Merry Makers Record Company
926 Beechwood Circle
Suisun City, CA 94585

About the music

This is a two-cornet band in the style of Joe "King" Oliver's Creole Jazz Band (KOCJB), which played in Chicago in the early 1920's. I like to think of the KOCJB as the band that was so hot, they had Louis Armstrong playing second cornet. The Jelly Roll Jazz Band is also influenced by Lu Watters' Yerba Buena Jazz Band, which was the first revival (post-1920's) traditional jazz band, and which established the West Coast style of trad jazz.

My cornet partner in this band is Leon Oakley, possibly the finest living trad jazz cornetist. It is tempting to remain silent in order to claim, by implication, more of the credit than I deserve for the cornet work. But the vast majority of the lead cornet parts and cornet solos are Leon's. (And with good reason!) I mostly play the second (harmony) cornet parts. I do get some solo choruses and breaks, and occasionally an arrangement would call for us to switch parts so that I play lead for a while.

Once you're used to Leon's powerful and assured playing, it's pretty easy to recognize my own lesser efforts. However I will mention that on one number, "Chimes Blues", I do play lead throughout and also play the cornet solo. I was happy with the way that one came out. Also on "King of the Zulus" the first 16-bar cornet solo is Leon's, and the one immediately following is mine; and I play lead on the first chorus following those solos. Leon returns to lead the final out chorus.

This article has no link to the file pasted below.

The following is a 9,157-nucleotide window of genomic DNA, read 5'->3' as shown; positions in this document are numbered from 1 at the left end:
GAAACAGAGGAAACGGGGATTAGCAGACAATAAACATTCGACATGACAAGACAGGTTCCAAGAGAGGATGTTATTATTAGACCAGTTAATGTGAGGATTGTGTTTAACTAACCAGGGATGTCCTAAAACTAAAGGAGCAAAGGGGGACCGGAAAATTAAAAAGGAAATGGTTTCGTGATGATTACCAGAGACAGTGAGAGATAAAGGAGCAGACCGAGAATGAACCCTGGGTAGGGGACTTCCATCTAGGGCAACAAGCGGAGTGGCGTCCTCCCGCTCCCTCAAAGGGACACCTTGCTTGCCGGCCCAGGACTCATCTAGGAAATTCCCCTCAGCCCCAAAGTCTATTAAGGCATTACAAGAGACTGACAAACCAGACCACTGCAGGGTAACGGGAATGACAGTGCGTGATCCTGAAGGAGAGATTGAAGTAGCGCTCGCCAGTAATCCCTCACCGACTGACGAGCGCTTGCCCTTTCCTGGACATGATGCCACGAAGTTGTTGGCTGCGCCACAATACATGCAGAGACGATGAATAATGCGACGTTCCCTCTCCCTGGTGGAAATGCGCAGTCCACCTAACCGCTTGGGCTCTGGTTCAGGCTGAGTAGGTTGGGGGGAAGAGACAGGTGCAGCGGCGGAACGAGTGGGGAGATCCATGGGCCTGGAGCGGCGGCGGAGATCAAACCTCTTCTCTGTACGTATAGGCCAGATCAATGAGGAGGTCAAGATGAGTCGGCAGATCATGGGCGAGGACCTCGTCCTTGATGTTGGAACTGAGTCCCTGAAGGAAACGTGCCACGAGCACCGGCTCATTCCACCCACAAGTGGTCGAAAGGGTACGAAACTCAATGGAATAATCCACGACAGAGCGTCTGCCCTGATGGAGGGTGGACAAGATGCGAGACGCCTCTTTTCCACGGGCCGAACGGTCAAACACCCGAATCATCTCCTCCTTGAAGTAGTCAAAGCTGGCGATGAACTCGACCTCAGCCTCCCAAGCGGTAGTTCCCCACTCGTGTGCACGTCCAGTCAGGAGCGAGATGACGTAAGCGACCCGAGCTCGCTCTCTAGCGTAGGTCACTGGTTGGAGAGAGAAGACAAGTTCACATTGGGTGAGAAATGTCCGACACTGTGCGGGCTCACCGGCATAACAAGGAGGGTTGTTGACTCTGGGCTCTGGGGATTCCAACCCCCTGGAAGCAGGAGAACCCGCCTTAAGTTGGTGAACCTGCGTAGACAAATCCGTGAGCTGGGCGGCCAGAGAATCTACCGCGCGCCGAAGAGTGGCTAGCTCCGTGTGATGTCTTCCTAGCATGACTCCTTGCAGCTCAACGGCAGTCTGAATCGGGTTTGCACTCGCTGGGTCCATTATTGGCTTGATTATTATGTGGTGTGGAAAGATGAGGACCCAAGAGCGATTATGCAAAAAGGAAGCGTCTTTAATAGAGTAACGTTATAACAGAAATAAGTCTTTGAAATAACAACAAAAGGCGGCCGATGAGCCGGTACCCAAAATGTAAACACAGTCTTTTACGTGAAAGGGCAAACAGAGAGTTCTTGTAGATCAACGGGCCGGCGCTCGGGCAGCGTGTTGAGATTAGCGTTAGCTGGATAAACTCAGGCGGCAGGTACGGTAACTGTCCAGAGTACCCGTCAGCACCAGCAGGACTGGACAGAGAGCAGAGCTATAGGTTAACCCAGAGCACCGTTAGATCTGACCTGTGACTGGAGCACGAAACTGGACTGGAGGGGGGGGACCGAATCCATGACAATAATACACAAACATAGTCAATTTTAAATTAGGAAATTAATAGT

Personnel: Leon Oakley and Rick Holzgrafe, cornets; Glenn Calkins, trombone; Pete Main, reeds; Ray Skjelbred, piano; Tom Downs and Howard Miyata, tuba; Bert Thompsen, drums; Ken Keeler and Ted Shafer, banjos. (This band has two cornets and two banjos, but not two tubas! Tom Downs played tuba for one of the two recording sessions, and Howard Miyata played the other. The liner notes specify which tunes each of them played.)

Tune list:
  1. Ostrich Walk
  2. Aunt Hagar's Blues
  3. Alligator Hop
  4. Terrible Blues
  5. Tiger Moan
  6. Snag It
  7. Grandpa's Spells
  8. King of the Zulus
  9. I'm Going Away to Wear You Off My Mind
  10. Chimes Blues
  11. Buddy's Habit
  12. Of All the Wrongs
  13. Krooked Blues
  14. New Orleans Stomp
  15. Jazzin' Babies Blues
  16. Tears
  17. Room Rent Blues
  18. Midnight Mama
  19. Sorry
  20. Bay City
  21. Here Come the Hot Tamale Man

Thursday, October 1, 2009

Librarians Say More Than "Shh!"

My friend J.C. Lawrence passed this along via Twitter: Uncle Bobby's Wedding, a blog post by librarian Jamie Larue. It is an incredibly well-reasoned (and well-written) response to a library patron who wanted a particular book removed or sequestered. I find it remarkable not only for its defense of free speech, but for its respect for the differing points of view found in our heterogenous and contentious society.

(As a side note, Mr. Larue's blog site gave me a little moment of deja vú because it is formatted almost identically to my own. But that's a coincidence.)